The problem with this kind of unfocussed, vague level of wetness is that such people tend to accept politics the way it is presented by the media, as being basically a spectator sport in which citizens can occasionally play a small part. There’s no in-depth analysis of root causes or attempt to change the system.

G. Most Greens are in denial about the realities of political power

“Wet” Greens come out with statements such as “Can’t we just be nice to each other and co-operate?” and “Together, we (who is this “we”?) can stop global warming” and “We (again!) can change things by being positive and banishing criticism, which is negative,” and other examples of political denial.

Most Green Party members believe that if they can just get some Greens elected to Parliament—even just one Green will do—all will be well. Magically, political co-operation will ensue and all problems will be solved. Global warming will stop, the skies will become clear, and all toxic pollution will end forthwith.

This is specious nonsense. Without a political vision that includes an analysis of industrial economics, the human power structure, and the relationship between humans, other species, and natural ecosystems, the Green Party is condemned to being a useless participant in a pathological and predatory industrial culture.

H. Elizabeth May is the worst thing that happened to the Green Party

I started this series by explaining that I had no axe to grind against Elizabeth May. I still don’t have a personal axe to grind; I just think that she’s the worst thing that has ever happened to the Green Party. It’s my view, shared by many others, that Elizabeth May is the Little Monster Who Ate The Green Party.

Sorry to have to come out and say it, but I think she’s awful. Yes, I know she is knowledgeable about global warming and many other environmental issues, and can be a very inspiring speaker. She’s a woman, and a lot of people—especially women—get turned on by seeing her confronting the Old Boys.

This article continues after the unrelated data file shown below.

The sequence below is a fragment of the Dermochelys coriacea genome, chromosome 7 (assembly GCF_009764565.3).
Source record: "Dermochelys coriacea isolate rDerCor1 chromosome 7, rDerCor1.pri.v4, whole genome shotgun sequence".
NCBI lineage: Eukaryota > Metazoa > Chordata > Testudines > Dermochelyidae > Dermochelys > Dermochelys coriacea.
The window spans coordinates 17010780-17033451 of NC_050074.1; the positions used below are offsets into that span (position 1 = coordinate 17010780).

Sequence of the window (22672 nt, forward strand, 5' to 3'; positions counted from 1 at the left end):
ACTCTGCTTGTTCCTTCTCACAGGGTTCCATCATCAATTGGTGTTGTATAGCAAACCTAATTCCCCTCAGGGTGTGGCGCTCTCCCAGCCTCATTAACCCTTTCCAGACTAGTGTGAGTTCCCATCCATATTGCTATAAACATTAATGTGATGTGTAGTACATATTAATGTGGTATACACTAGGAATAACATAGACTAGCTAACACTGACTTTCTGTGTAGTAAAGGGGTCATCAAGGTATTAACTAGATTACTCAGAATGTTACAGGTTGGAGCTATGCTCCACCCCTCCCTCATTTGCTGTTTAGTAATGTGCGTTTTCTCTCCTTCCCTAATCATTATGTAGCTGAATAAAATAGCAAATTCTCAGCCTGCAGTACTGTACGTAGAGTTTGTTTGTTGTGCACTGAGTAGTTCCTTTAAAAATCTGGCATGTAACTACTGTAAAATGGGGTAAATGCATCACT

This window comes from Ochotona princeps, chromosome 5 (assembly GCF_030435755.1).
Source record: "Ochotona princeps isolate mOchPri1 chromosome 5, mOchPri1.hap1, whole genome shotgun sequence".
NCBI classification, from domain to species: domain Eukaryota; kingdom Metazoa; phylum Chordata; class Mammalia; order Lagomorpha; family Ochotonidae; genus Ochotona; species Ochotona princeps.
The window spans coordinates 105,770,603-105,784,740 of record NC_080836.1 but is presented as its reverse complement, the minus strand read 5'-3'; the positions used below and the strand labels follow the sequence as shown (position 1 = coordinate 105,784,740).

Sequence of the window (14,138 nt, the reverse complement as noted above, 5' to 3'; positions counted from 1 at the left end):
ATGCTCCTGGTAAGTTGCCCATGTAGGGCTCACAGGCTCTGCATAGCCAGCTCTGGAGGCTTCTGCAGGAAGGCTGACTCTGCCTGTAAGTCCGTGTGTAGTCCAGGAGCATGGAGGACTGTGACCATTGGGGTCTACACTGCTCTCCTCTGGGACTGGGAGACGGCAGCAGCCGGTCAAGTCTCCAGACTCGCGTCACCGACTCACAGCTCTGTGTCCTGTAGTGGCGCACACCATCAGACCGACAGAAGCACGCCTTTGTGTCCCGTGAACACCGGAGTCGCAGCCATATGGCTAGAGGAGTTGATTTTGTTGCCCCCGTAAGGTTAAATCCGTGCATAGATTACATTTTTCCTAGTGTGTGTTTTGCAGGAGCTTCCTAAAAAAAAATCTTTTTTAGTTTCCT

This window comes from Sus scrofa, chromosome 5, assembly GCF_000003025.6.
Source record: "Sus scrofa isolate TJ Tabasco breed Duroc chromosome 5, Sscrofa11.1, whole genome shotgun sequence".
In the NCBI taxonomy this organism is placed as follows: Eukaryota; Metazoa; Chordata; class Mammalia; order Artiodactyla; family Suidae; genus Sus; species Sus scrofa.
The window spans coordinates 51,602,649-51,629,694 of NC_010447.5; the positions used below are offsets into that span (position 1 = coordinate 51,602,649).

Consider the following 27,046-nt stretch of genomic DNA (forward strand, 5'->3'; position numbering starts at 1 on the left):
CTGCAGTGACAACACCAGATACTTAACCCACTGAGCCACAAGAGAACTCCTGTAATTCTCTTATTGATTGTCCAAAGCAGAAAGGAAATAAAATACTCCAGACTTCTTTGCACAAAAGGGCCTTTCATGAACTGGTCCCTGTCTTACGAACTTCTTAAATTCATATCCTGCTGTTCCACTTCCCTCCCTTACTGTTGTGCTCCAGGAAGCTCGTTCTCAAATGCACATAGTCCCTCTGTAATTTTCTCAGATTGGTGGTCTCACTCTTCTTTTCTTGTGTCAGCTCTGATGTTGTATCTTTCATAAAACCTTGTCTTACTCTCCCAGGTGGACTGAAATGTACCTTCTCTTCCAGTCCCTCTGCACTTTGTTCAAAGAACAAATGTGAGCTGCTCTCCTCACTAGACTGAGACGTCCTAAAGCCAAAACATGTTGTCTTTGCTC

But the way she has converted the Green party into her own personal political path to Parliament, I believe goes against the very essence of Green politics. In empowering herself, she has disempowered others. In my view, she has the pathological need for power that I referred to at the beginning of this post.

Can the Green Party survive Elizabeth May?

Ibelieve that getting Elizabeth May elected to Canada’s Parliament will destroy any hope of returning the Green Party to its Green political roots. It will be finished as a genuinely ecocentric and progressive Canadian political influence.

The Elizabeth May Party could become successful electorally— after all, those wimpy “wet“ Greens occupy a position slightly to the right of the dead (so true!) centre of Canadian politics. But it will not connect to the heart of the matter.

I may be wrong, of course. In some ways, I hope that I am. But from what I have experienced and learned during my nomination campaign in Saanich-Gulf Islands, her manipulativeness, her nepotism towards her supporters, her poor strategic judgement, and her unrestrained lust for power, do not give me hope.

All that remains now in this story is for Elections Canada to deliver its verdict.

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Next: Part 7—The Verdict

Read other parts of this series:

  • Part 1—Challenge
  • Part 2—Green Politburo
  • Part 3—Follow the money
  • Part 4—Denial of Service
  • Part 5—Formal complaint
  • Part 6—Lessons learned